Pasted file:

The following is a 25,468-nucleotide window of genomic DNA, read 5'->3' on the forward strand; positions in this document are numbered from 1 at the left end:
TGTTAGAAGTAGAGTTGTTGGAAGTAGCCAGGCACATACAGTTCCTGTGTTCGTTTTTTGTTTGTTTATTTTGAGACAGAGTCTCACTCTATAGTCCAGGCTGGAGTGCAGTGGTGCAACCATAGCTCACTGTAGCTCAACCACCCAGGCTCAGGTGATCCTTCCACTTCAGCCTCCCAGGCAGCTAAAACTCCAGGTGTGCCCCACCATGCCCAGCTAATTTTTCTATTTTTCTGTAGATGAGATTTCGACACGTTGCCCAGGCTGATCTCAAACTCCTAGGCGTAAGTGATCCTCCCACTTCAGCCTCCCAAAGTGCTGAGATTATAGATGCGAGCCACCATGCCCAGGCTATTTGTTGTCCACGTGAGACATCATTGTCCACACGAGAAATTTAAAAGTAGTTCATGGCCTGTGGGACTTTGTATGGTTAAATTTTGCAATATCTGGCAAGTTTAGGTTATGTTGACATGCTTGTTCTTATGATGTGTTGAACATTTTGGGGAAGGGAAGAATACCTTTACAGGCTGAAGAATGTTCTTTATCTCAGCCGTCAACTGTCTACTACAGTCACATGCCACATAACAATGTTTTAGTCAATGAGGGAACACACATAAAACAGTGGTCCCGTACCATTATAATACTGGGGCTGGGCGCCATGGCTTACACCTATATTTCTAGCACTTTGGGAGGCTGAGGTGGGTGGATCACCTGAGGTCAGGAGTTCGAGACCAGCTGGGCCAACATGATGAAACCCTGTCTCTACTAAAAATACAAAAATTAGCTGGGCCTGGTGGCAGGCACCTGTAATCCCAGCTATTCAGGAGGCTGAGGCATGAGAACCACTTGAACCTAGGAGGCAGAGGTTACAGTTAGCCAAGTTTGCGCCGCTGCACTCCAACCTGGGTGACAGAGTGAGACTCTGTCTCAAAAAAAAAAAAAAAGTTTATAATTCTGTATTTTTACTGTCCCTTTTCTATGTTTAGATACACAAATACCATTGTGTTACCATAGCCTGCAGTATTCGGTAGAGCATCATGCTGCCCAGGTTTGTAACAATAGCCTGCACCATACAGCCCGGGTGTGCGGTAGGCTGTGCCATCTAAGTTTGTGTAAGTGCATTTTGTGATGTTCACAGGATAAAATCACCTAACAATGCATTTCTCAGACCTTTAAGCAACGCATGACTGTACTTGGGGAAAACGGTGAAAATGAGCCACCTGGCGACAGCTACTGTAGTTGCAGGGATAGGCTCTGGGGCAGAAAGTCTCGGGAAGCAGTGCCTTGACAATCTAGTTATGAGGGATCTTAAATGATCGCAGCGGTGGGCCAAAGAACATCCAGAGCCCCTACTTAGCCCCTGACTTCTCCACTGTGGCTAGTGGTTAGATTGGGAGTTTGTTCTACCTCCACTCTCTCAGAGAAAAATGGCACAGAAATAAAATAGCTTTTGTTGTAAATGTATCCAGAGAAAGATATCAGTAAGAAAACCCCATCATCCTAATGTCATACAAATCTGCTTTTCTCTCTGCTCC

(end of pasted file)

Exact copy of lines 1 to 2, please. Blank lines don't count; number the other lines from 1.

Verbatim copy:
The following is a 25,468-nucleotide window of genomic DNA, read 5'->3' on the forward strand; positions in this document are numbered from 1 at the left end:
TGTTAGAAGTAGAGTTGTTGGAAGTAGCCAGGCACATACAGTTCCTGTGTTCGTTTTTTGTTTGTTTATTTTGAGACAGAGTCTCACTCTATAGTCCAGGCTGGAGTGCAGTGGTGCAACCATAGCTCACTGTAGCTCAACCACCCAGGCTCAGGTGATCCTTCCACTTCAGCCTCCCAGGCAGCTAAAACTCCAGGTGTGCCCCACCATGCCCAGCTAATTTTTCTATTTTTCTGTAGATGAGATTTCGACACGTTGCCCAGGCTGATCTCAAACTCCTAGGCGTAAGTGATCCTCCCACTTCAGCCTCCCAAAGTGCTGAGATTATAGATGCGAGCCACCATGCCCAGGCTATTTGTTGTCCACGTGAGACATCATTGTCCACACGAGAAATTTAAAAGTAGTTCATGGCCTGTGGGACTTTGTATGGTTAAATTTTGCAATATCTGGCAAGTTTAGGTTATGTTGACATGCTTGTTCTTATGATGTGTTGAACATTTTGGGGAAGGGAAGAATACCTTTACAGGCTGAAGAATGTTCTTTATCTCAGCCGTCAACTGTCTACTACAGTCACATGCCACATAACAATGTTTTAGTCAATGAGGGAACACACATAAAACAGTGGTCCCGTACCATTATAATACTGGGGCTGGGCGCCATGGCTTACACCTATATTTCTAGCACTTTGGGAGGCTGAGGTGGGTGGATCACCTGAGGTCAGGAGTTCGAGACCAGCTGGGCCAACATGATGAAACCCTGTCTCTACTAAAAATACAAAAATTAGCTGGGCCTGGTGGCAGGCACCTGTAATCCCAGCTATTCAGGAGGCTGAGGCATGAGAACCACTTGAACCTAGGAGGCAGAGGTTACAGTTAGCCAAGTTTGCGCCGCTGCACTCCAACCTGGGTGACAGAGTGAGACTCTGTCTCAAAAAAAAAAAAAAAGTTTATAATTCTGTATTTTTACTGTCCCTTTTCTATGTTTAGATACACAAATACCATTGTGTTACCATAGCCTGCAGTATTCGGTAGAGCATCATGCTGCCCAGGTTTGTAACAATAGCCTGCACCATACAGCCCGGGTGTGCGGTAGGCTGTGCCATCTAAGTTTGTGTAAGTGCATTTTGTGATGTTCACAGGATAAAATCACCTAACAATGCATTTCTCAGACCTTTAAGCAACGCATGACTGTACTTGGGGAAAACGGTGAAAATGAGCCACCTGGCGACAGCTACTGTAGTTGCAGGGATAGGCTCTGGGGCAGAAAGTCTCGGGAAGCAGTGCCTTGACAATCTAGTTATGAGGGATCTTAAATGATCGCAGCGGTGGGCCAAAGAACATCCAGAGCCCCTACTTAGCCCCTGACTTCTCCACTGTGGCTAGTGGTTAGATTGGGAGTTTGTTCTACCTCCACTCTCTCAGAGAAAAATGGCACAGAAATAAAATAGCTTTTGTTGTAAATGTATCCAGAGAAAGATATCAGTAAGAAAACCCCATCATCCTAATGTCATACAAATCTGCTTTTCTCTCTGCTCC